My Butterfly Bush Is Not Blooming – How To Get A Butterfly Bush To Bloom

My Butterfly Bush Is Not Blooming – How To Get A Butterfly Bush To Bloom

By: Liz Baessler
Image by BZH22

Large, brilliant, and long-blooming, butterfly bushes make for beautiful centerpieces in butterfly gardens and landscapes alike. When you’re anticipating innumerable long, pendulous, pollinator-attracting flowers, it can be a serious letdown if your butterfly bush will not bloom. Keep reading for reasons why there may be no flowers on a butterfly bush, as well as ways to get a butterfly bush to bloom.

My Butterfly Bush is not Blooming

There are a few reasons a butterfly bush will not bloom, most of them related to stress. One of the most common is improper watering. Butterfly bushes require plenty of water, particularly in the spring during their main period of growth. In the summer, they need steady watering during periods of drought. At the same time, the roots will rot very readily in standing water. Make sure your plant has adequate drainage to accommodate all that watering.

Butterfly bushes require at least partial and, preferably, full sun to bloom to their full potential. For the most part, they are very hardy to disease and pests, but they can sometimes fall victim to spider mites and nematodes.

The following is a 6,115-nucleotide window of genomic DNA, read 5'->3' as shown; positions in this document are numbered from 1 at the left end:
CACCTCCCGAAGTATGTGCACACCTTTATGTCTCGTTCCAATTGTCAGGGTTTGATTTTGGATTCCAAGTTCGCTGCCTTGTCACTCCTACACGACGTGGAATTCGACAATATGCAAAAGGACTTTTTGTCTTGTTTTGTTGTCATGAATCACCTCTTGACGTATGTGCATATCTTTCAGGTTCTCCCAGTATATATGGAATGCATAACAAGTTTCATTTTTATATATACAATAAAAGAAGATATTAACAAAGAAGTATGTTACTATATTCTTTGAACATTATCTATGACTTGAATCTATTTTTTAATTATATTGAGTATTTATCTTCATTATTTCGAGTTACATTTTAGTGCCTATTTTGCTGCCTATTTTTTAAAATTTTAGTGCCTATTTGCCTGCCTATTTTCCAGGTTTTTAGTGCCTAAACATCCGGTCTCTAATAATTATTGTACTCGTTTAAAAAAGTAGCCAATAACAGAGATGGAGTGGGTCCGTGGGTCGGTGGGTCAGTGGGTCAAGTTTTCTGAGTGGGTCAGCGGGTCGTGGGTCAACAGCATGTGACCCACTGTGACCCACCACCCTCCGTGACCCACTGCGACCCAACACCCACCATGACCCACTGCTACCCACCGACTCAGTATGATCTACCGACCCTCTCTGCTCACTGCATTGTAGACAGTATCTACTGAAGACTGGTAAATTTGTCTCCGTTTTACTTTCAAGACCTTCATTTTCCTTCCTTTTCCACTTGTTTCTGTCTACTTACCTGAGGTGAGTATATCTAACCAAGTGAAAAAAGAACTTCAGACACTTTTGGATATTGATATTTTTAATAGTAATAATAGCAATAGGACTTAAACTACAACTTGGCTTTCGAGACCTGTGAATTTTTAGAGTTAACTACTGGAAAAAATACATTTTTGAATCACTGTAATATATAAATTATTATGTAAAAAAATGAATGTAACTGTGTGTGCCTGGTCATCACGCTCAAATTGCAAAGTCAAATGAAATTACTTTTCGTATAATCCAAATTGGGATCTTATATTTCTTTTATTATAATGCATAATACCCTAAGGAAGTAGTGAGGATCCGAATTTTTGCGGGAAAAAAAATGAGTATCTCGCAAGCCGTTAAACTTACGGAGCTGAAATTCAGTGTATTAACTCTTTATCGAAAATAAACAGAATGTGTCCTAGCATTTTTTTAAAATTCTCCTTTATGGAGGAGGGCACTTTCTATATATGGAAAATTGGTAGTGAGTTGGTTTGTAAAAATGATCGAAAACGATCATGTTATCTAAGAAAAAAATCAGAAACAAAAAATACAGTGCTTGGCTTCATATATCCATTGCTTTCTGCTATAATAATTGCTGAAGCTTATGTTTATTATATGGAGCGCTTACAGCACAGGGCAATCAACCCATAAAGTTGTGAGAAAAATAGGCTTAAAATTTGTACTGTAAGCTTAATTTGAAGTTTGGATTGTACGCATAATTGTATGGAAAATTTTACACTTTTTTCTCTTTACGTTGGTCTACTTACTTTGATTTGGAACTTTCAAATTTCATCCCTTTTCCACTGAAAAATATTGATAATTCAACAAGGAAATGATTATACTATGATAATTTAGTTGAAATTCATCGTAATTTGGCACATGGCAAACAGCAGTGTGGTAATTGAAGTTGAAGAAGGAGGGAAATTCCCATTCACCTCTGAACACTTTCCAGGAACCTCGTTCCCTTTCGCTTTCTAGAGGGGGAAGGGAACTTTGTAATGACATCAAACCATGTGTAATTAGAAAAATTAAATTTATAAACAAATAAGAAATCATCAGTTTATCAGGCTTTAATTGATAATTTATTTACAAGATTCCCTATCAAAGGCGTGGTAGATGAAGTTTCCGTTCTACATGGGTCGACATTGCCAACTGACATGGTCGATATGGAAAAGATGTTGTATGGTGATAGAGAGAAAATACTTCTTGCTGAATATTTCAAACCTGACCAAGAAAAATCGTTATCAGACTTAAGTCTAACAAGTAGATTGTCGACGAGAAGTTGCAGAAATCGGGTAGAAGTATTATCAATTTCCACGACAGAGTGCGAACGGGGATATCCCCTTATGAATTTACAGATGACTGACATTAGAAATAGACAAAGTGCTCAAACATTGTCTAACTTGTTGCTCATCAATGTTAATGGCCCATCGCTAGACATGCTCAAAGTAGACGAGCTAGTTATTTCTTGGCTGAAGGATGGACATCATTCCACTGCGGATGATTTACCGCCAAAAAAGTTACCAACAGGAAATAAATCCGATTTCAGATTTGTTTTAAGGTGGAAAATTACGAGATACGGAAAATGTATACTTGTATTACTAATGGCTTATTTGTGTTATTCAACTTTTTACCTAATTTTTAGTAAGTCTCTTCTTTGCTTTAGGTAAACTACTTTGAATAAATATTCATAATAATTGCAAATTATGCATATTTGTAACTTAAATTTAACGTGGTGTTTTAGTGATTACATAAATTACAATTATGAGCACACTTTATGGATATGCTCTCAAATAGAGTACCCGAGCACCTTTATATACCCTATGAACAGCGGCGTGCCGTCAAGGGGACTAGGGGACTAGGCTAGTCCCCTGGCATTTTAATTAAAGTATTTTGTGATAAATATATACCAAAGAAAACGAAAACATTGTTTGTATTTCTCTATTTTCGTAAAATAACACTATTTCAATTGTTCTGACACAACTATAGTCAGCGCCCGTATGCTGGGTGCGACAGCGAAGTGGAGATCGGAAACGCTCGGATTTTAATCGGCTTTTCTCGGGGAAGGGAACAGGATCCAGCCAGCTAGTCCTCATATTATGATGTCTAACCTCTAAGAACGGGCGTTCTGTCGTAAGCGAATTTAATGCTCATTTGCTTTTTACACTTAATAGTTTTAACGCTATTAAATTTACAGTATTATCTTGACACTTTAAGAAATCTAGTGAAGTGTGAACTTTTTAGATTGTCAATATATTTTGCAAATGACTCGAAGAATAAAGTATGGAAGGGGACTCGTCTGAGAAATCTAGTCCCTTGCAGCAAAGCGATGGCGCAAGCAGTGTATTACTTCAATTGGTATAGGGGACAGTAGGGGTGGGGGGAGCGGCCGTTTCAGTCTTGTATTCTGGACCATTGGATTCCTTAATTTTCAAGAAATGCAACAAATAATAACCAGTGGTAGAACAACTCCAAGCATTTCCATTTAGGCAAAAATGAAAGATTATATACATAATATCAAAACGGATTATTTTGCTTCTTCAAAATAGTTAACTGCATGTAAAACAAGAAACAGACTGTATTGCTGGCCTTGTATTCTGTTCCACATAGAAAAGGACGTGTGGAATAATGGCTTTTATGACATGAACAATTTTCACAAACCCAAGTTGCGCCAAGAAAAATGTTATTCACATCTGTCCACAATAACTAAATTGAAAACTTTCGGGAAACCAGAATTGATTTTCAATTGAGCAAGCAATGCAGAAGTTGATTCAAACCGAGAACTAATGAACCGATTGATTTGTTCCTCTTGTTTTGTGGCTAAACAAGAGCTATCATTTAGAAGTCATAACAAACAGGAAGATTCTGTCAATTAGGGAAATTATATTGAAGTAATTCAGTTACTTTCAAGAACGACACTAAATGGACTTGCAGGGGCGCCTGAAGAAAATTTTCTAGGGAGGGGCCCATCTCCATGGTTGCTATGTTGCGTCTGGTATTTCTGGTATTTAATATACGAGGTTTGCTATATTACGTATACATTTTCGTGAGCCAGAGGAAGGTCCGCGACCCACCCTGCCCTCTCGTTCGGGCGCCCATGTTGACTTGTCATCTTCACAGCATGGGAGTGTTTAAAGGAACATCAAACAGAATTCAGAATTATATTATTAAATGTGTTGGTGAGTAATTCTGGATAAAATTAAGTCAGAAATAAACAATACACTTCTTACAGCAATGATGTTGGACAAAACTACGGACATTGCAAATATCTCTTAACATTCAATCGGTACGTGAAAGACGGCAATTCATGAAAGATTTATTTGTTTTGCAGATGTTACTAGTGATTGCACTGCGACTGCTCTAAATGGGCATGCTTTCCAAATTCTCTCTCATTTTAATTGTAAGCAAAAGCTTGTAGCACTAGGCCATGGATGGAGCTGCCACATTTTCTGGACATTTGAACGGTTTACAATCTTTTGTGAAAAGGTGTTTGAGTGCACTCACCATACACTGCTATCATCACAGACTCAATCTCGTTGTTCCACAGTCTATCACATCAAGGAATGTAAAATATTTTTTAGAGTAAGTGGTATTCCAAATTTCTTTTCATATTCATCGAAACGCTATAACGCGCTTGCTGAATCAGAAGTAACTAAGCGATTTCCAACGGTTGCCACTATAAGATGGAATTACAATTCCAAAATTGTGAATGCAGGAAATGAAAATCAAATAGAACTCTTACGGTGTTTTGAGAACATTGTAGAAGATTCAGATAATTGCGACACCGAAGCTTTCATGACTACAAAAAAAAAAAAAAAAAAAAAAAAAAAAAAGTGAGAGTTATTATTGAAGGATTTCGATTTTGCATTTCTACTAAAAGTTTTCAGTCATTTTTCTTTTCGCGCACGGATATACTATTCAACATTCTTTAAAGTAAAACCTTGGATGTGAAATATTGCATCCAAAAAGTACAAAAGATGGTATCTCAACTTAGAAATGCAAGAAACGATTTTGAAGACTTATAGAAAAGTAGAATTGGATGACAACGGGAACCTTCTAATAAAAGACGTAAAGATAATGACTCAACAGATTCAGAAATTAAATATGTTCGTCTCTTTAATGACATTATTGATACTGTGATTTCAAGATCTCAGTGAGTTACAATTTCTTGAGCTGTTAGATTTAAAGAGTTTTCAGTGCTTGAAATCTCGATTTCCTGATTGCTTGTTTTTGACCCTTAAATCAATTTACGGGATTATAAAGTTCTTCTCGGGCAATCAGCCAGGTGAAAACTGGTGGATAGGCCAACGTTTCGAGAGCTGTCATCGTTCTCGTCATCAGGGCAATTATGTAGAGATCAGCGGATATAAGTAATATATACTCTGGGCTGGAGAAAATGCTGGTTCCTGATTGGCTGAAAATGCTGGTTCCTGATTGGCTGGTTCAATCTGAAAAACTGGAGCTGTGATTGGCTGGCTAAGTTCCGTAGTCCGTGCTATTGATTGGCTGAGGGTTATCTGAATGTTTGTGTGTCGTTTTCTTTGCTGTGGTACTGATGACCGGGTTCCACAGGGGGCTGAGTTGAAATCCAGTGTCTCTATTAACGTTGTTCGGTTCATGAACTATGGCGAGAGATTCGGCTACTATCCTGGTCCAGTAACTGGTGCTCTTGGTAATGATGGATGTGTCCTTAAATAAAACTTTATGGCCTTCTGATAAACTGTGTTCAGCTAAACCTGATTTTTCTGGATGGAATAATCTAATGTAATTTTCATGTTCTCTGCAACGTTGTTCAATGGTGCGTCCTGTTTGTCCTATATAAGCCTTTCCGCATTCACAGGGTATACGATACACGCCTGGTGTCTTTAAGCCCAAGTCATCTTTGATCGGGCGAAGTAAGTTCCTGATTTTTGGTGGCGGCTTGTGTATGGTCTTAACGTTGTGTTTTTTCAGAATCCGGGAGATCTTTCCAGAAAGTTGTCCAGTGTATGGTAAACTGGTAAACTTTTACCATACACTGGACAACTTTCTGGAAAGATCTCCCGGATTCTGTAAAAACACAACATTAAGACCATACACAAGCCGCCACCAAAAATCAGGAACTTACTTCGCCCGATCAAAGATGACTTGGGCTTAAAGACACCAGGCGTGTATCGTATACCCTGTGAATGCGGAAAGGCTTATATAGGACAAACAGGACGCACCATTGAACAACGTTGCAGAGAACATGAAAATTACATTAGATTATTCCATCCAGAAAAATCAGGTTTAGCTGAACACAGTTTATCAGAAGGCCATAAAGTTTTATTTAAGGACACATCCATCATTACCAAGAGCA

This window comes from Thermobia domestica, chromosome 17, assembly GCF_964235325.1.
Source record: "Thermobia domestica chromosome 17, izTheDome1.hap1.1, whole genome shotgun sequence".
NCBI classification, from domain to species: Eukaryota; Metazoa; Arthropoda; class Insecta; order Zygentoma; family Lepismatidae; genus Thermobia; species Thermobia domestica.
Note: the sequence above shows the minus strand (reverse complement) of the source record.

In another vein, if you’ve planted your butterfly bush recently, it may still be suffering from transplant shock. Even if it was blooming when you planted it last year, it might still need a year to recover and put down new roots.

How to Get a Butterfly Bush to Bloom

Perhaps the most common cause of a non-flowering butterfly bush is improper pruning. If left to its own devices, a butterfly bush can turn into an unruly thicket with sparse blossoms.

Prune your butterfly bush back in the autumn or early in the spring, before new growth starts. Cut at least ? of the stems down to until only 3-4 inches (7-10 cm) remain above the soil. This will encourage new growth from the roots and more flowers.

If you live in an area that experiences very cold winters, your plant may die back to this state naturally and the resulting dead wood will have to be cut away.

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